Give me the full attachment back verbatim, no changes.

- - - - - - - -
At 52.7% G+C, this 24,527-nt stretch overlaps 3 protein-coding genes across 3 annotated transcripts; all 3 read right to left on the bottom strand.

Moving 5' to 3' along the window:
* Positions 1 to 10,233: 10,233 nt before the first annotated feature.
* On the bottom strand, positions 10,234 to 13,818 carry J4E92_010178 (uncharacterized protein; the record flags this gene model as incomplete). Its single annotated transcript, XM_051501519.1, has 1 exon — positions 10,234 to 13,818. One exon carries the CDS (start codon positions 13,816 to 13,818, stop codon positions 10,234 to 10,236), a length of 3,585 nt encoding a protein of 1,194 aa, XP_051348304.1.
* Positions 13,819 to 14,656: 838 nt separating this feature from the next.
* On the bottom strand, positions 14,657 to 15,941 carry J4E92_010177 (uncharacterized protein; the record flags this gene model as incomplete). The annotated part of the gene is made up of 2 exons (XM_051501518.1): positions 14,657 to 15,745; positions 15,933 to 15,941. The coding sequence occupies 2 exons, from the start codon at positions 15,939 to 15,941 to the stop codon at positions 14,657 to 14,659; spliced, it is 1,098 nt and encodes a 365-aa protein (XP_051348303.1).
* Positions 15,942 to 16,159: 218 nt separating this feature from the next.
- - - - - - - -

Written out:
At 52.7% G+C, this 24,527-nt stretch overlaps 3 protein-coding genes across 3 annotated transcripts; all 3 read right to left on the bottom strand.

Moving 5' to 3' along the window:
* Positions 1 to 10,233: 10,233 nt before the first annotated feature.
* On the bottom strand, positions 10,234 to 13,818 carry J4E92_010178 (uncharacterized protein; the record flags this gene model as incomplete). Its single annotated transcript, XM_051501519.1, has 1 exon — positions 10,234 to 13,818. One exon carries the CDS (start codon positions 13,816 to 13,818, stop codon positions 10,234 to 10,236), a length of 3,585 nt encoding a protein of 1,194 aa, XP_051348304.1.
* Positions 13,819 to 14,656: 838 nt separating this feature from the next.
* On the bottom strand, positions 14,657 to 15,941 carry J4E92_010177 (uncharacterized protein; the record flags this gene model as incomplete). The annotated part of the gene is made up of 2 exons (XM_051501518.1): positions 14,657 to 15,745; positions 15,933 to 15,941. The coding sequence occupies 2 exons, from the start codon at positions 15,939 to 15,941 to the stop codon at positions 14,657 to 14,659; spliced, it is 1,098 nt and encodes a 365-aa protein (XP_051348303.1).
* Positions 15,942 to 16,159: 218 nt separating this feature from the next.